Cedar Crest (Faunsdale, Alabama)

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Cedar Crest
Cedar Crest Plantation.jpg
Cedar Crest plantation house in 2008
Cedar Crest (Faunsdale, Alabama) is located in Alabama
Cedar Crest (Faunsdale, Alabama)
Cedar Crest (Faunsdale, Alabama) is located in the US
Cedar Crest (Faunsdale, Alabama)
Nearest city Faunsdale, Alabama
Coordinates 32°25′41″N 87°39′37″W / 32.42806°N 87.66028°W / 32.42806; -87.66028Coordinates: 32°25′41″N 87°39′37″W / 32.42806°N 87.66028°W / 32.42806; -87.66028
Built 1850
Architect Unknown
Architectural style Greek Revival
MPS Plantation Houses of the Alabama Canebrake and Their Associated Outbuildings Multiple Property Submission[2]
NRHP Reference # 93000763[1]
Added to NRHP August 05, 1993

Cedar Crest, also known as Cedar Crest Farms, is a Greek Revival plantation house located near Faunsdale, Alabama.[1] It was built for Kimbrough Cassels Dubose in 1850 by Albert Prince, a slave. Dubose, born in Darlington District, South Carolina was educated at the preparatory school of Prof. Stafford who later was of the faculty of the University of Alabama. His wife was Miss Elizabeth Boykin Witherspoon also of Darlington District, South Carolina, and they had seven sons and four daughters: John Witherspoon, James Henry, Jr., Eugene, Nicholas William, Francis Marion, Lemuel Benton and Edwin Dargan-the daughters Louisa, Rosalie, Augusta and Adele. The house is one-and-a-half stories with side gables, but has been simplified. It originally had side wings, with adjoining porches across the front. These were removed in 1939, leaving the small central front portico. Another historic plantation house, Altwood, was moved from a nearby location to the Cedar Crest grounds in 1988.[3] The house was added to the National Register of Historic Places on August 5, 1993 as a part of the Plantation Houses of the Alabama Canebrake and Their Associated Outbuildings Multiple Property Submission.[1]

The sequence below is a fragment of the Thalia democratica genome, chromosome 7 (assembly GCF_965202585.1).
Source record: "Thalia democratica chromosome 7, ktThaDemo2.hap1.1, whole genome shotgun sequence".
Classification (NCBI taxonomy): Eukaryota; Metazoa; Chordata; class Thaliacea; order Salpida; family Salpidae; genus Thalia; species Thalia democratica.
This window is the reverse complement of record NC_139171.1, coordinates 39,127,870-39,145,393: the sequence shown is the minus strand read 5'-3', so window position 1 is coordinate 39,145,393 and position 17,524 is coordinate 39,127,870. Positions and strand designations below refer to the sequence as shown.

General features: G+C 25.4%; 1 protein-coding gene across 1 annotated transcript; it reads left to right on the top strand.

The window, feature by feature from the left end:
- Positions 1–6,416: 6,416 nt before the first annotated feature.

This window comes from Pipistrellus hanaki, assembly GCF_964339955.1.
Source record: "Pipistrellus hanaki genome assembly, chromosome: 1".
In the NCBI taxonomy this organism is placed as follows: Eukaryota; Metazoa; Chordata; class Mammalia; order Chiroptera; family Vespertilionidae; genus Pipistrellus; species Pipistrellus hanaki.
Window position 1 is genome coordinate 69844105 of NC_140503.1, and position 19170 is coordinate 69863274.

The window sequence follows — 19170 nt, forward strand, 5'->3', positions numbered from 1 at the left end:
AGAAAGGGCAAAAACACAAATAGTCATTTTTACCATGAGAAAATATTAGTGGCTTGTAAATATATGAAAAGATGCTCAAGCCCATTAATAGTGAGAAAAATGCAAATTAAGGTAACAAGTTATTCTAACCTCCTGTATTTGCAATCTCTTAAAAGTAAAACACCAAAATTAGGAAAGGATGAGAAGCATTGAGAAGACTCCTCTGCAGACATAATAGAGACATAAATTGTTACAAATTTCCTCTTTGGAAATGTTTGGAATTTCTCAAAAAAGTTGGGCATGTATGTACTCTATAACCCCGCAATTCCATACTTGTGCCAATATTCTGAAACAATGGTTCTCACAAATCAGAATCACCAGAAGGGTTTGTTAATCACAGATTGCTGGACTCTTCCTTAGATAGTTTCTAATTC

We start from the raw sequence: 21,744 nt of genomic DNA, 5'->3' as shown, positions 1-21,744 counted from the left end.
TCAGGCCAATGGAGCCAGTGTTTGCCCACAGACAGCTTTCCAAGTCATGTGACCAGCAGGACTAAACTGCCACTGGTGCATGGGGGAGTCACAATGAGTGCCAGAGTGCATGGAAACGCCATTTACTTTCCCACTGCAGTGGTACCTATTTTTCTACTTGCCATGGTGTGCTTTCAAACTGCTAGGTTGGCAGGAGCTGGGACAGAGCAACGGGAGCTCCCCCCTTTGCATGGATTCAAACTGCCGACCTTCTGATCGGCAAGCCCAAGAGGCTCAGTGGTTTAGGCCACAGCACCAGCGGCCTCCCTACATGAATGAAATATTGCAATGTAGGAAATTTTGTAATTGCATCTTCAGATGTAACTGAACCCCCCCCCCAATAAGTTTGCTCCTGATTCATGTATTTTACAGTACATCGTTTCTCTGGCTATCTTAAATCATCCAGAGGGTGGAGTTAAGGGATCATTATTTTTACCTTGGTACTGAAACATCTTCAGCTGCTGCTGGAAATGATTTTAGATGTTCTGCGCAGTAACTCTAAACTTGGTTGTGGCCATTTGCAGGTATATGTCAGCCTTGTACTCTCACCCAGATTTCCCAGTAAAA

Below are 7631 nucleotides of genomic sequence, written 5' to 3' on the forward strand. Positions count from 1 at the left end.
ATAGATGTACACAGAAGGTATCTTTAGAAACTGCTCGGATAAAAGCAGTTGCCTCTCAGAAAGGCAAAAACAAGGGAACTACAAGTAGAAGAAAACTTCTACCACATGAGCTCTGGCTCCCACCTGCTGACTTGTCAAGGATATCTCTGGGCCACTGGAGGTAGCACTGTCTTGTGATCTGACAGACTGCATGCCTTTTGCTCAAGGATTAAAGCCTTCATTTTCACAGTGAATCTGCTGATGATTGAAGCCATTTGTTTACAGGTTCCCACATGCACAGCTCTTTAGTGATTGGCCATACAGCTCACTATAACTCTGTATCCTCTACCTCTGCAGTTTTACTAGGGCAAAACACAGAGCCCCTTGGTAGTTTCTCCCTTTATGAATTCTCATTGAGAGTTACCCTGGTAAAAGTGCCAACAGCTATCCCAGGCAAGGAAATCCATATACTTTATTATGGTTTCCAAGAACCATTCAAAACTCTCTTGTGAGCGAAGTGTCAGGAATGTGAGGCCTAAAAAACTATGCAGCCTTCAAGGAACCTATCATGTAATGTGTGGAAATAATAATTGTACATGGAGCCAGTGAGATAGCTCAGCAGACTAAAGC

Kimbrough Dubose's son John Witherspoon Dubose, author of "Chronicles of the Canebrake," resided at "Cedar Grove" as he referred to it from February 1850 until December 1876.

References[edit]

  1. ^ a b c National Park Service (2008-04-15). "National Register Information System". National Register of Historic Places. National Park Service. 
  2. ^ Plantation Houses of the Alabama Canebrake and Their Associated Outbuildings MPS NRIS Database, National Register of Historic Places. Retrieved 6 March 2008.
  3. ^ Marengo County Heritage Book Committee: The heritage of Marengo County, Alabama, page 15. Clanton, Alabama: Heritage Publishing Consultants, 2000. ISBN 1-891647-58-X